|Gamma-ray burst captured by Integral's IBIS instrument. |
(Credit: ESA/SPI Team/ECF)
Einstein's General Theory of Relativity describes the properties of gravity and assumes that space is a smooth, continuous fabric. Yet quantum theory suggests that space should be grainy at the smallest scales, like sand on a beach.
One of the great concerns of modern physics is to marry these two concepts into a single theory of quantum gravity.
Now, Integral has placed stringent new limits on the size of these quantum 'grains' in space, showing them to be much smaller than some quantum gravity ideas would suggest.
According to calculations, the tiny grains would affect the way that gamma rays travel through space. The grains should 'twist' the light rays, changing the direction in which they oscillate, a property called polarisation.
High-energy gamma rays should be twisted more than the lower energy ones, and the difference in the polarisation can be used to estimate the size of the grains.
Philippe Laurent of CEA Saclay and his collaborators used data from Integral's IBIS instrument to search for the difference in polarisation between high- and low-energy gamma rays emitted during one of the most powerful gamma-ray bursts (GRBs) ever seen.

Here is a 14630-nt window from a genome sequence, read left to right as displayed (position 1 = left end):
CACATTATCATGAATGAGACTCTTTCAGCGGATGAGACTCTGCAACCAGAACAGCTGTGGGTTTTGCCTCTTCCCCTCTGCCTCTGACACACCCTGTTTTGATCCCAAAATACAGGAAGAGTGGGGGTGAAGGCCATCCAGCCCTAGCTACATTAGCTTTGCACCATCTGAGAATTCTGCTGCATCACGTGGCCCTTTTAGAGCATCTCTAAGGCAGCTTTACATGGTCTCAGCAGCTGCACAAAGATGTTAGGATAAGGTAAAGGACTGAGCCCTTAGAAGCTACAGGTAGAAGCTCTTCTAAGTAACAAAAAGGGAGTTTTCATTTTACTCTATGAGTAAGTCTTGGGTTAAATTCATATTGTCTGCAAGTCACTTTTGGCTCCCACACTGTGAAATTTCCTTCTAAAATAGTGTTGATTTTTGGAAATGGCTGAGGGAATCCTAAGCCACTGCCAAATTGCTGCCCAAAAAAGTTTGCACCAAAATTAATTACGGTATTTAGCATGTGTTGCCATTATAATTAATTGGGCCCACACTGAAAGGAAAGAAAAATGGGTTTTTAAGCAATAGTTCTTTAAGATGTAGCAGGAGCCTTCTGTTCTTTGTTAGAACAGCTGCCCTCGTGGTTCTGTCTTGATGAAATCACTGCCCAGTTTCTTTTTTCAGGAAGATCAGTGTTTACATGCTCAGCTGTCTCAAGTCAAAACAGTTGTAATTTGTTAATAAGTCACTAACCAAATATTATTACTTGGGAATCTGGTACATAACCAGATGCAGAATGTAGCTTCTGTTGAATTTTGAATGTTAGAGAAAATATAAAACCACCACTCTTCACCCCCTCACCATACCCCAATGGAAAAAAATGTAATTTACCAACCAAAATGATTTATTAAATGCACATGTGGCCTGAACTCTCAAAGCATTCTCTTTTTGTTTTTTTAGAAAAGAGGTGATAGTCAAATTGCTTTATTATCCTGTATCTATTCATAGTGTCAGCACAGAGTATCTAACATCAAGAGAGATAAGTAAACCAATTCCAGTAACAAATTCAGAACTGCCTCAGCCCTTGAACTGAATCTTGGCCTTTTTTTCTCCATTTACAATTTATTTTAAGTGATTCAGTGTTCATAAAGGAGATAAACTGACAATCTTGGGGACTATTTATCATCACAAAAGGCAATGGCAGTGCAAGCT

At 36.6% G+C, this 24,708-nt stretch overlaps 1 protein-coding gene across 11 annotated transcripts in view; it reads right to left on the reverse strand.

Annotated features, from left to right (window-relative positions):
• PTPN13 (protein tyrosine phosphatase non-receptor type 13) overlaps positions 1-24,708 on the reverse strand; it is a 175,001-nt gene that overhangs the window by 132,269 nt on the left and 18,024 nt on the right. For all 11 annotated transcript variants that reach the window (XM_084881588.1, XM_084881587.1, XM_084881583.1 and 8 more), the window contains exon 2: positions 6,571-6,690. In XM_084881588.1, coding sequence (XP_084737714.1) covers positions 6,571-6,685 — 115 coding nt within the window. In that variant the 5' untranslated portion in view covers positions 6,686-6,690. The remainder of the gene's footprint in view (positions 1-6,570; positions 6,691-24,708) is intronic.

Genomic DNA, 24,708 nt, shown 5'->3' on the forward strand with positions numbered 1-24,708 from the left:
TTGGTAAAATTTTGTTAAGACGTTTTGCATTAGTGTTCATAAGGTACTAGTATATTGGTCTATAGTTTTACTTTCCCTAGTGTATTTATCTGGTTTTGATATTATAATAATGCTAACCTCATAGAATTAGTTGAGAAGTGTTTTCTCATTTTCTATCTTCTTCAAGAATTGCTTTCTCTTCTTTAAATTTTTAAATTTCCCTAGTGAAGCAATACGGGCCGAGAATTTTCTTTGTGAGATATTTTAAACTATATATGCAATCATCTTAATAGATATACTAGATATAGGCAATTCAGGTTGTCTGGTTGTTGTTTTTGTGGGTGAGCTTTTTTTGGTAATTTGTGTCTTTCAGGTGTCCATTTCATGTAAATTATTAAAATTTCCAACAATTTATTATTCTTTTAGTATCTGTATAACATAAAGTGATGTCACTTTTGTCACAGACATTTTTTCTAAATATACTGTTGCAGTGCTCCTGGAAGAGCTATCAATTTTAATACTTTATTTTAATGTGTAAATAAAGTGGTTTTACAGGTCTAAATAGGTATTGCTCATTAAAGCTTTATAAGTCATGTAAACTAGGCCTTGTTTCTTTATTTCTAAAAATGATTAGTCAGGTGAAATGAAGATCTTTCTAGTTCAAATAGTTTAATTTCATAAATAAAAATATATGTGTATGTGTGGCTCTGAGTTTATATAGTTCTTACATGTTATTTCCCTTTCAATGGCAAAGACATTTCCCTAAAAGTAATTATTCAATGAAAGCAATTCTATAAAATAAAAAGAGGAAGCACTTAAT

GRBs come from some of the most energetic explosions known in the Universe. Most are thought to occur when very massive stars collapse into neutron stars or black holes during a supernova, leading to a huge pulse of gamma rays lasting just seconds or minutes, but briefly outshining entire galaxies.
GRB 041219A took place on 19 December 2004 and was immediately recognised as being in the top 1% of GRBs for brightness. It was so bright that Integral was able to measure the polarisation of its gamma rays accurately.
Dr Laurent and colleagues searched for differences in the polarisation at different energies, but found none to the accuracy limits of the data.
Some theories suggest that the quantum nature of space should manifest itself at the 'Planck scale': the minuscule 10-35 of a metre, where a millimetre is 10-3 m.
However, Integral's observations are about 10 000 times more accurate than any previous and show that any quantum graininess must be at a level of 10-48 m or smaller.
"This is a very important result in fundamental physics and will rule out some string theories and quantum loop gravity theories," says Dr Laurent.
Integral made a similar observation in 2006, when it detected polarised emission from the Crab Nebula, the remnant of a supernova explosion just 6500 light years from Earth in our own galaxy.
This new observation is much more stringent, however, because GRB 041219A was at a distance estimated to be at least 300 million light years.
In principle, the tiny twisting effect due to the quantum grains should have accumulated over the very large distance into a detectable signal. Because nothing was seen, the grains must be even smaller than previously suspected.
"Fundamental physics is a less obvious application for the gamma-ray observatory, Integral," notes Christoph Winkler, ESA's Integral Project Scientist. "Nevertheless, it has allowed us to take a big step forward in investigating the nature of space itself."
Now it's over to the theoreticians, who must re-examine their theories in the light of this new result.